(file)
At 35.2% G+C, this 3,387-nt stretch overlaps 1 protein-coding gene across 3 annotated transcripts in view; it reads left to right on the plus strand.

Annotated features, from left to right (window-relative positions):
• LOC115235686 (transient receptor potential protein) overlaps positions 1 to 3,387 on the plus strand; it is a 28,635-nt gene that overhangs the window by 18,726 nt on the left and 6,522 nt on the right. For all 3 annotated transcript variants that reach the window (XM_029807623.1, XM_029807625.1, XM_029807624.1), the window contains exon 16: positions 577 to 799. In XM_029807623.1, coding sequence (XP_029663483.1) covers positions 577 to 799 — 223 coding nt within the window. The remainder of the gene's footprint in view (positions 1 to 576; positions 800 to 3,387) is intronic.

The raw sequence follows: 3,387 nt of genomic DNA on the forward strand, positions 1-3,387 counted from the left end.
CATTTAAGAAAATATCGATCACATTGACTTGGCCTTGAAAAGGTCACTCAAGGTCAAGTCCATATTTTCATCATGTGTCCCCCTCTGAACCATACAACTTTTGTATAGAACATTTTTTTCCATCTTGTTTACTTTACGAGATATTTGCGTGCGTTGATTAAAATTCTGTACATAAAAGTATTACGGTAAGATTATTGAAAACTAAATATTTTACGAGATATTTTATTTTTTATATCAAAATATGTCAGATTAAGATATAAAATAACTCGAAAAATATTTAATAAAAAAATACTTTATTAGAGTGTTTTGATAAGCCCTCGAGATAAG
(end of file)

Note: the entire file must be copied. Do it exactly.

At 35.2% G+C, this 3,387-nt stretch overlaps 1 protein-coding gene across 3 annotated transcripts in view; it reads left to right on the plus strand.

Annotated features, from left to right (window-relative positions):
• LOC115235686 (transient receptor potential protein) overlaps positions 1 to 3,387 on the plus strand; it is a 28,635-nt gene that overhangs the window by 18,726 nt on the left and 6,522 nt on the right. For all 3 annotated transcript variants that reach the window (XM_029807623.1, XM_029807625.1, XM_029807624.1), the window contains exon 16: positions 577 to 799. In XM_029807623.1, coding sequence (XP_029663483.1) covers positions 577 to 799 — 223 coding nt within the window. The remainder of the gene's footprint in view (positions 1 to 576; positions 800 to 3,387) is intronic.

The raw sequence follows: 3,387 nt of genomic DNA on the forward strand, positions 1-3,387 counted from the left end.
CATTTAAGAAAATATCGATCACATTGACTTGGCCTTGAAAAGGTCACTCAAGGTCAAGTCCATATTTTCATCATGTGTCCCCCTCTGAACCATACAACTTTTGTATAGAACATTTTTTTCCATCTTGTTTACTTTACGAGATATTTGCGTGCGTTGATTAAAATTCTGTACATAAAAGTATTACGGTAAGATTATTGAAAACTAAATATTTTACGAGATATTTTATTTTTTATATCAAAATATGTCAGATTAAGATATAAAATAACTCGAAAAATATTTAATAAAAAAATACTTTATTAGAGTGTTTTGATAAGCCCTCGAGATAAG